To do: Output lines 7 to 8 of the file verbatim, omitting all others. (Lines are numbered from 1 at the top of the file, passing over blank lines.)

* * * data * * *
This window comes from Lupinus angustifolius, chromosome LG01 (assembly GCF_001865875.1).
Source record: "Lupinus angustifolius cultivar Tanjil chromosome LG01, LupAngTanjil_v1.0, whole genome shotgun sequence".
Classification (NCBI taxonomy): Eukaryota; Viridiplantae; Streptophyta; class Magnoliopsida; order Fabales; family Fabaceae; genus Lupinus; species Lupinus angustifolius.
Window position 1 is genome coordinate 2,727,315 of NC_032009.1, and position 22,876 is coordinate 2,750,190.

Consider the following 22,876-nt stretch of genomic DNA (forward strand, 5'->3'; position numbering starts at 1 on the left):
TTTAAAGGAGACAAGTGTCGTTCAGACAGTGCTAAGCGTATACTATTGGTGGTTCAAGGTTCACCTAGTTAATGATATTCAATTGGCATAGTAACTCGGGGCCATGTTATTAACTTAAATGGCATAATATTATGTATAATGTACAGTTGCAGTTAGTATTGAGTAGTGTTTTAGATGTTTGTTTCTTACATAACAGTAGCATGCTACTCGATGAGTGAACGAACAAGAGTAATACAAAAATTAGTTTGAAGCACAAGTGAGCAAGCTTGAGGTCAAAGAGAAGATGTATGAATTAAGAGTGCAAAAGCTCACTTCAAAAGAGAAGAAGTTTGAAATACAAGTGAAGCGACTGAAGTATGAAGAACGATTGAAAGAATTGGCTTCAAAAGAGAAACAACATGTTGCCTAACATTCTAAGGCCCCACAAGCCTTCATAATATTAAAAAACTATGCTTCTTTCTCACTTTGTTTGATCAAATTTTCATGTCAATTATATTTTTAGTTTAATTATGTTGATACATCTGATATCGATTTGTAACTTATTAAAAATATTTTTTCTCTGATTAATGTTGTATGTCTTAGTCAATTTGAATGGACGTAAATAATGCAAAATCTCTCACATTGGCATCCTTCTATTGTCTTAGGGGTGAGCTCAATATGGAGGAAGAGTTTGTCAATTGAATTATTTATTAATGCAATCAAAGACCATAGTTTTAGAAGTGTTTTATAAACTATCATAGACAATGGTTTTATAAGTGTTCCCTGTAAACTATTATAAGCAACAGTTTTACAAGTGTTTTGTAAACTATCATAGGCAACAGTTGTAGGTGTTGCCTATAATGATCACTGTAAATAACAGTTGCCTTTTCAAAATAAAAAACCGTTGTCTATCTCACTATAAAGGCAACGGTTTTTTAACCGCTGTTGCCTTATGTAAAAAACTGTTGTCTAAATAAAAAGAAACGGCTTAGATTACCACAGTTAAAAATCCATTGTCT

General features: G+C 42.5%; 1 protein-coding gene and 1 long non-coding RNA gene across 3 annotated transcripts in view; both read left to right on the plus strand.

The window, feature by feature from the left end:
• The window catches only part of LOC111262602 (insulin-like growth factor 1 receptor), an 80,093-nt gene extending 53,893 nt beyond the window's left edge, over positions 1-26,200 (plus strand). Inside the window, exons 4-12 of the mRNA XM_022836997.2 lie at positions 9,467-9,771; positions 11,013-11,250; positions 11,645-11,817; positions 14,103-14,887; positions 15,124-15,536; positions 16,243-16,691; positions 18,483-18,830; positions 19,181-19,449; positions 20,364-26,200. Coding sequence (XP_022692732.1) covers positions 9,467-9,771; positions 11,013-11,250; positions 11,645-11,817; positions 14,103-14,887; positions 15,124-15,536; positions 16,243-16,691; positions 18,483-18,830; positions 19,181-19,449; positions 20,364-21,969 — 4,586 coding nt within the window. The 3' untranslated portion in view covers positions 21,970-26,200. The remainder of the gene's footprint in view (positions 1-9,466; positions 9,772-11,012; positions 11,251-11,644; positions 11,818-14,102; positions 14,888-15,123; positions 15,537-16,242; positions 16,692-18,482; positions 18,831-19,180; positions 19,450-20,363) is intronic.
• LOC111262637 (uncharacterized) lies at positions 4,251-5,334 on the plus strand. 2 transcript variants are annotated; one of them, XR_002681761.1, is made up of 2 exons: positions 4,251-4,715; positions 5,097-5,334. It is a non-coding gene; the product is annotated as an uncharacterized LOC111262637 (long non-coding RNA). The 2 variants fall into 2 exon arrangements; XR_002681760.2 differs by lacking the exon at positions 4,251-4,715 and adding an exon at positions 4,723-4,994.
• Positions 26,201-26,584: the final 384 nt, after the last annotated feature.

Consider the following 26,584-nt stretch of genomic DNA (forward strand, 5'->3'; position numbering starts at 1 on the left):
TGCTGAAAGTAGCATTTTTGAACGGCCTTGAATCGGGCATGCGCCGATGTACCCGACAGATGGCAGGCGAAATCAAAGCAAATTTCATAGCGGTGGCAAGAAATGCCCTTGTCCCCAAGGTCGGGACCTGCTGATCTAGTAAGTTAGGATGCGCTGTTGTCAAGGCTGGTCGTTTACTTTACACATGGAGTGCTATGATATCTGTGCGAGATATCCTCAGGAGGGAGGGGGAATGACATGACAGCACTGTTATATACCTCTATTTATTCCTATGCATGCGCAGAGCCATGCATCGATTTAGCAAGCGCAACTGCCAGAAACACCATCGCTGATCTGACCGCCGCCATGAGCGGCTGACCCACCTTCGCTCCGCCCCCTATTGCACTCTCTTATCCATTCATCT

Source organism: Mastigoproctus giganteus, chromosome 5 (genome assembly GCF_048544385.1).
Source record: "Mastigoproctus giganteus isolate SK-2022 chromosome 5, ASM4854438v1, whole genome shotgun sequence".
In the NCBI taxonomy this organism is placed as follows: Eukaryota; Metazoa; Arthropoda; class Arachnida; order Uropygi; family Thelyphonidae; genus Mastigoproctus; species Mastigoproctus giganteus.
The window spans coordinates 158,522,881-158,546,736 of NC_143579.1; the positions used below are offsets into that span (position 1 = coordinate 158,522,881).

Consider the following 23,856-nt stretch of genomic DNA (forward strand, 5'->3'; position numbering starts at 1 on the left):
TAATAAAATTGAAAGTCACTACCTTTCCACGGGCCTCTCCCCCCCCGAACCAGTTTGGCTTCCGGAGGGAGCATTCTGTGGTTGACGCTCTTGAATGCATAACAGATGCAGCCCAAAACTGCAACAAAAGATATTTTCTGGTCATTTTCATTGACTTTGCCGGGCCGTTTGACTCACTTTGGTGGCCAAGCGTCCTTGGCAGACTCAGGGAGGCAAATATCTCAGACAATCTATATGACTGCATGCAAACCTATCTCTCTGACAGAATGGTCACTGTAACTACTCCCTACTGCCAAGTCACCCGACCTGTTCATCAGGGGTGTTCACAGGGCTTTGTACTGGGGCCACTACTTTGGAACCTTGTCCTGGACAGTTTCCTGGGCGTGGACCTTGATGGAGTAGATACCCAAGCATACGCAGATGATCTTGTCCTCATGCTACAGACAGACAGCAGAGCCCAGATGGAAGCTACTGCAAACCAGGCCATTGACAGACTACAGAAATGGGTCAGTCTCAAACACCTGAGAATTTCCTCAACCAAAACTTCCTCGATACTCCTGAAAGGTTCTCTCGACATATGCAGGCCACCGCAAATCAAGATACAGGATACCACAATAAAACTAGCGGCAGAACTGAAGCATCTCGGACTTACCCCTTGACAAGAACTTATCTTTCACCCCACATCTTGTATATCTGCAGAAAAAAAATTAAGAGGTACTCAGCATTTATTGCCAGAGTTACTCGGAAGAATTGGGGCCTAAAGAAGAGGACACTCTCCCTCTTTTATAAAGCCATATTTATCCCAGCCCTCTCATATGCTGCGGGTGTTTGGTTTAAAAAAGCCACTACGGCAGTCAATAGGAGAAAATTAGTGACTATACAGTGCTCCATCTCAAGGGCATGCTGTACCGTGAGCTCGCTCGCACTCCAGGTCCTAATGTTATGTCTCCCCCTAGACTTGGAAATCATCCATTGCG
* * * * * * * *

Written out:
General features: G+C 42.5%; 1 protein-coding gene and 1 long non-coding RNA gene across 3 annotated transcripts in view; both read left to right on the plus strand.

The window, feature by feature from the left end: